Best Practices for Designing and Building Containers for Kubernetes
Pods are fundamental to Kubernetes orchestration. Understanding how to design and optimize pods for Kubernetes is the first step towards creating a secure, stable, and efficient service in Kubernetes.
The pod is the most fundamental element of orchestration in Kubernetes. Understanding how to design and optimize pods for Kubernetes is the first step towards creating a secure, stable, and efficient service in Kubernetes. So, we thought it would be a good idea to bring together all of the best pod design and optimization advice that we can find into one place
Understanding Containers - The Kubernetes Way
The fundamental unit of a pod is the container which encapsulates the software you want to run.
What Exactly is a Container?
By now you are probably at least passingly familiar with containers as a lightweight alternative to virtual machines which do not have the overhead of running a separate kernel. And that is true, but from the perspective of Kubernetes containers, there are a couple of additional properties that must be respected.
Before we dive into those, here’s a very brief, very high level of overview of container technology in general. In practice containers consist of two parts:
- A disk image holding the software you want to run
- An “engine” or container runtime, designed to configure the kernel to run that image in an isolated kernel namespace.
Containers have a long and illustrious history. They came to the forefront of the IT world after the first public demo of Docker containers by a little known platform as a service company called dotCloud (since renamed Docker Inc) in a lightning talk at Pycon 2013.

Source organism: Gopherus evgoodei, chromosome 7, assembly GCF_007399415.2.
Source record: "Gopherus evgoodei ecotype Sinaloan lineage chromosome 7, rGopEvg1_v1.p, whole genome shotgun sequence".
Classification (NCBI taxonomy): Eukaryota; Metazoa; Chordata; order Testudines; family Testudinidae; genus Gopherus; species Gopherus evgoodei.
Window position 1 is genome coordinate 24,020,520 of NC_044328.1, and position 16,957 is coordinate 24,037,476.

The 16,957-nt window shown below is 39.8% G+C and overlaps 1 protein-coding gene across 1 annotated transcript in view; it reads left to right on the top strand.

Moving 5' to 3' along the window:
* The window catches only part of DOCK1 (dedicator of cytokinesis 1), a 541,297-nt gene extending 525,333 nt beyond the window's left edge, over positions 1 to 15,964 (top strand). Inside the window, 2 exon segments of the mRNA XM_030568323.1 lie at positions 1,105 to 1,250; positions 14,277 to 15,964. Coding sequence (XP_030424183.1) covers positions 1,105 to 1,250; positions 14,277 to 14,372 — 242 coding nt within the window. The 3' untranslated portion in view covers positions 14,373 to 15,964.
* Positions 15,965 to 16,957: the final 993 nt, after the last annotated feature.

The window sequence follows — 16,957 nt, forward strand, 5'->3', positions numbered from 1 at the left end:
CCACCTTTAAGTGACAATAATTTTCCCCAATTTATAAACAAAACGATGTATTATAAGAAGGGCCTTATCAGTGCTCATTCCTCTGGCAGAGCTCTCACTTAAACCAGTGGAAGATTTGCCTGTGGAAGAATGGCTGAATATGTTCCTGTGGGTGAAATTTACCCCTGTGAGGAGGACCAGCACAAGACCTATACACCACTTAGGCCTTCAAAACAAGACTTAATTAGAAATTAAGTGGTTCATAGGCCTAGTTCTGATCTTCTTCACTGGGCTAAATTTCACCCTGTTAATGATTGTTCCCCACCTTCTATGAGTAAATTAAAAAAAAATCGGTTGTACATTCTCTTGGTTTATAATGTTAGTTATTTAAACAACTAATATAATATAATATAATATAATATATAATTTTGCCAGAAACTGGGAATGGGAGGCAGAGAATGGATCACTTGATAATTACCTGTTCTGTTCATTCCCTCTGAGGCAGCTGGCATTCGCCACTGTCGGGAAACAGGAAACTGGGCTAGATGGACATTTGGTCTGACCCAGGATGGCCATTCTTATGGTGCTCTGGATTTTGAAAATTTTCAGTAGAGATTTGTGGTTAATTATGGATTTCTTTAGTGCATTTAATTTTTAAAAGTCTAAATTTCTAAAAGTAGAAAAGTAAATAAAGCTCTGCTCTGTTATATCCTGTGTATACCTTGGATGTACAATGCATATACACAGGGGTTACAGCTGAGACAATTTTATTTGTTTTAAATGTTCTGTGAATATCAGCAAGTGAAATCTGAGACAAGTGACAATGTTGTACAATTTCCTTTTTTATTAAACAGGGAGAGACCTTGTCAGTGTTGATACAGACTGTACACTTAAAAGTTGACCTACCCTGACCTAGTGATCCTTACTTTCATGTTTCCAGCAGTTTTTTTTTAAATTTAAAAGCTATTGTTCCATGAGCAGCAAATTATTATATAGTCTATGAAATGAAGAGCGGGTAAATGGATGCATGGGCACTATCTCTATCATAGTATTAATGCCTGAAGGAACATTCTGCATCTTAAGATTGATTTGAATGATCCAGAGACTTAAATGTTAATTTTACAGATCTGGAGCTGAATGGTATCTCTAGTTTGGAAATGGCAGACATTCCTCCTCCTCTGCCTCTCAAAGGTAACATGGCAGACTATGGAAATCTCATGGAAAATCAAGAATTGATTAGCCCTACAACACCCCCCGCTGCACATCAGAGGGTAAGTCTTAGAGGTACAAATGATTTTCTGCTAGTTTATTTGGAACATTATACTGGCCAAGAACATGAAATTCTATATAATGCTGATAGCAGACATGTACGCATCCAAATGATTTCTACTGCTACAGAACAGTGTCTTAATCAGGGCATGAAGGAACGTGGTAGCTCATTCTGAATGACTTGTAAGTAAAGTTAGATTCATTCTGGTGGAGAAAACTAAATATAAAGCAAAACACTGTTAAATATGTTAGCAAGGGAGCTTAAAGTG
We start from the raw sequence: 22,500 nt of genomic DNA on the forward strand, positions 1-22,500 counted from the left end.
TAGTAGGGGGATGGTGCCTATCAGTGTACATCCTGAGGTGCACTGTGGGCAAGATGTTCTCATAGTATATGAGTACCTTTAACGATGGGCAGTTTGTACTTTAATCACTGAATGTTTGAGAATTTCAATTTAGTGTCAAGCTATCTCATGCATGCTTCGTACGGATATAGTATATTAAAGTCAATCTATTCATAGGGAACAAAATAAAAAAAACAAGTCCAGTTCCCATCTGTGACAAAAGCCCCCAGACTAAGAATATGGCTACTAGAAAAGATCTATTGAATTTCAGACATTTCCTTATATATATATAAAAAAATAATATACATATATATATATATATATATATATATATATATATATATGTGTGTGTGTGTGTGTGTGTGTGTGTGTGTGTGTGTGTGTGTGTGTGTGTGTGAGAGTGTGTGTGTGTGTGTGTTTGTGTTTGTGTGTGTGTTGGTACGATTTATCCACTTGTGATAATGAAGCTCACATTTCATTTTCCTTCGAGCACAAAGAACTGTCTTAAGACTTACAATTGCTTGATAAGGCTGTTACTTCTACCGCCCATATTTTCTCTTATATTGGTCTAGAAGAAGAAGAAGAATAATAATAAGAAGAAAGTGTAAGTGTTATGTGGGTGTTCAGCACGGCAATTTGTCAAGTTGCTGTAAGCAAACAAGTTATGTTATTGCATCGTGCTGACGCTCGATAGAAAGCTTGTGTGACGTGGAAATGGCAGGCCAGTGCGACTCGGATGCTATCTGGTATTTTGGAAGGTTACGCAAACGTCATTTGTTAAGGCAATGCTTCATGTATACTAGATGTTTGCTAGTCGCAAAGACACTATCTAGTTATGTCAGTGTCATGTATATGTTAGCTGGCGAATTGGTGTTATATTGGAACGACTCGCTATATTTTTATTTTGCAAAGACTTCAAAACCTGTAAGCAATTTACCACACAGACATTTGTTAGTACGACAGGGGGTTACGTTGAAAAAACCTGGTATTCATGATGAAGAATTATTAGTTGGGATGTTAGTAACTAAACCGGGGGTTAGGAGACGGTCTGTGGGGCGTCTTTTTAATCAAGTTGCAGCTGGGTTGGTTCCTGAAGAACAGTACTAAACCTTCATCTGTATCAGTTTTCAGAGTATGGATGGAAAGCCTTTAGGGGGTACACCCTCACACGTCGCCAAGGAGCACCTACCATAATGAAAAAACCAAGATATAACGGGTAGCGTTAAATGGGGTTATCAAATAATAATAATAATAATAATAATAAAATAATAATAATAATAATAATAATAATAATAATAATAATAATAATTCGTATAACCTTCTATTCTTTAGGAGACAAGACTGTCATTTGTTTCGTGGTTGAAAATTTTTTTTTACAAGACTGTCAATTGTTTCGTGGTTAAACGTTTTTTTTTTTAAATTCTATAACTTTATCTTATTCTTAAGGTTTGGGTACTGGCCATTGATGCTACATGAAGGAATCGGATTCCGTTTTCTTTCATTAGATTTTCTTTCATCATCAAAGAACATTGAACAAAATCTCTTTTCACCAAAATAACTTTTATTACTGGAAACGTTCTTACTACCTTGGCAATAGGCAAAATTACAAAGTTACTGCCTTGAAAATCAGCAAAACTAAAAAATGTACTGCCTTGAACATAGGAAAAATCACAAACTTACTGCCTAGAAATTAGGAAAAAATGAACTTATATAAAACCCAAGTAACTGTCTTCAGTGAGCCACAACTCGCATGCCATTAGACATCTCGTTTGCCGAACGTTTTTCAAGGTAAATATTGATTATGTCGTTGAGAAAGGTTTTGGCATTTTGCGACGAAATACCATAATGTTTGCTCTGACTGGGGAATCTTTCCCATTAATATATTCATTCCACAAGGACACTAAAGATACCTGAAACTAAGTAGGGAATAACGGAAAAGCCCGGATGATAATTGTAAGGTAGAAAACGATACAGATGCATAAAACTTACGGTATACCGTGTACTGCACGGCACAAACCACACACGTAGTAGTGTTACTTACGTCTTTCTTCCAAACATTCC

Docker has come to define the container landscape and eclipse many other container technologies. For good or ill, Docker images (dockerfiles) and runtime (docker engine) are now almost always what people mean when they say container.
Containers from the Kubernetes perspective - Borg, cgroups, and Immutability
Kubernetes has experimental support for other container runtimes, but Docker is the default and is used almost everywhere. To understand why Kubernetes chose Docker rather than one of the other more feature rich container technologies available in 2014, we need to dig into what containers provide to Kubernetes.
For Kubernetes, containers are much more than kernel isolation. They are a design pattern for immutable infrastructure.
To understand that, we need to look back to 2006, inside Google, at the genealogy of Kubernetes. It would be fair to characterize Kubernetes as a new open source iteration of Google’s home grown platform for orchestrating its own internal infrastructure called Borg.
Google created Borg and the kernel namespace controls (cgroups) on which it depends for container isolation many years prior to Docker’s popularization of container technology. In fact cgroups were merged into Linux, and released in 2.6.24 in January 2008, and provides all of the kernel side functionality of Docker containers.
Google has vast data centers, constantly at work crawling through every page on the Internet, indexing them, handling the world's largest hosted email service, dynamically auctioning off ad space, and serving billions of search results per day. Maintaining this infrastructure required new ways of thinking about operating servers, and their approach was built around one critical simplifying assumption: immutability of containers.
Mutability and Failure - A Sad Story
If workloads are packaged into a format that can run anywhere with the necessary hardware requirements, and can be automatically rescheduled to another machine if any given node fails, they must not change over time. Changes must be tracked, and recreated on failure.
And if you are dealing with millions of servers, machines are going to fail all the time.
One approach is to try to automate that attention. My previous experience with bringing a more traditional approach to cloud orchestration, made clear to me that this is a herculean if not sisyphean task.
Mutating the instance goes wrong all the time:
- Installs fail,
- Upgrades go wrong,
- Configuration gets corrupted